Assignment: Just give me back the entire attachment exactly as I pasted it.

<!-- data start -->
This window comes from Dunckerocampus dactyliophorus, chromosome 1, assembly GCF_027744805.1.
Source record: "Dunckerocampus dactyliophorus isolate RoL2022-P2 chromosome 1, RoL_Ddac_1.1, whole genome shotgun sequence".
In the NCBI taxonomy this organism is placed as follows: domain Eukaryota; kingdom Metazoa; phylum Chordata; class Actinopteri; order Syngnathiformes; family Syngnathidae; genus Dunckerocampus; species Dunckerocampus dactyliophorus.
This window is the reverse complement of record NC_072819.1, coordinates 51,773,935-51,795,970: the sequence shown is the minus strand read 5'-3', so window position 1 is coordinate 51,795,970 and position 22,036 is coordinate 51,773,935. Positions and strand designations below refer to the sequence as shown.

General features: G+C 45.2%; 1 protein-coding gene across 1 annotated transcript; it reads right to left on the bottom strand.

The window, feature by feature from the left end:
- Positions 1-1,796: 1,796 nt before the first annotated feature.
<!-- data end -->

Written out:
This window comes from Dunckerocampus dactyliophorus, chromosome 1, assembly GCF_027744805.1.
Source record: "Dunckerocampus dactyliophorus isolate RoL2022-P2 chromosome 1, RoL_Ddac_1.1, whole genome shotgun sequence".
In the NCBI taxonomy this organism is placed as follows: domain Eukaryota; kingdom Metazoa; phylum Chordata; class Actinopteri; order Syngnathiformes; family Syngnathidae; genus Dunckerocampus; species Dunckerocampus dactyliophorus.
This window is the reverse complement of record NC_072819.1, coordinates 51,773,935-51,795,970: the sequence shown is the minus strand read 5'-3', so window position 1 is coordinate 51,795,970 and position 22,036 is coordinate 51,773,935. Positions and strand designations below refer to the sequence as shown.

General features: G+C 45.2%; 1 protein-coding gene across 1 annotated transcript; it reads right to left on the bottom strand.

The window, feature by feature from the left end:
- Positions 1-1,796: 1,796 nt before the first annotated feature.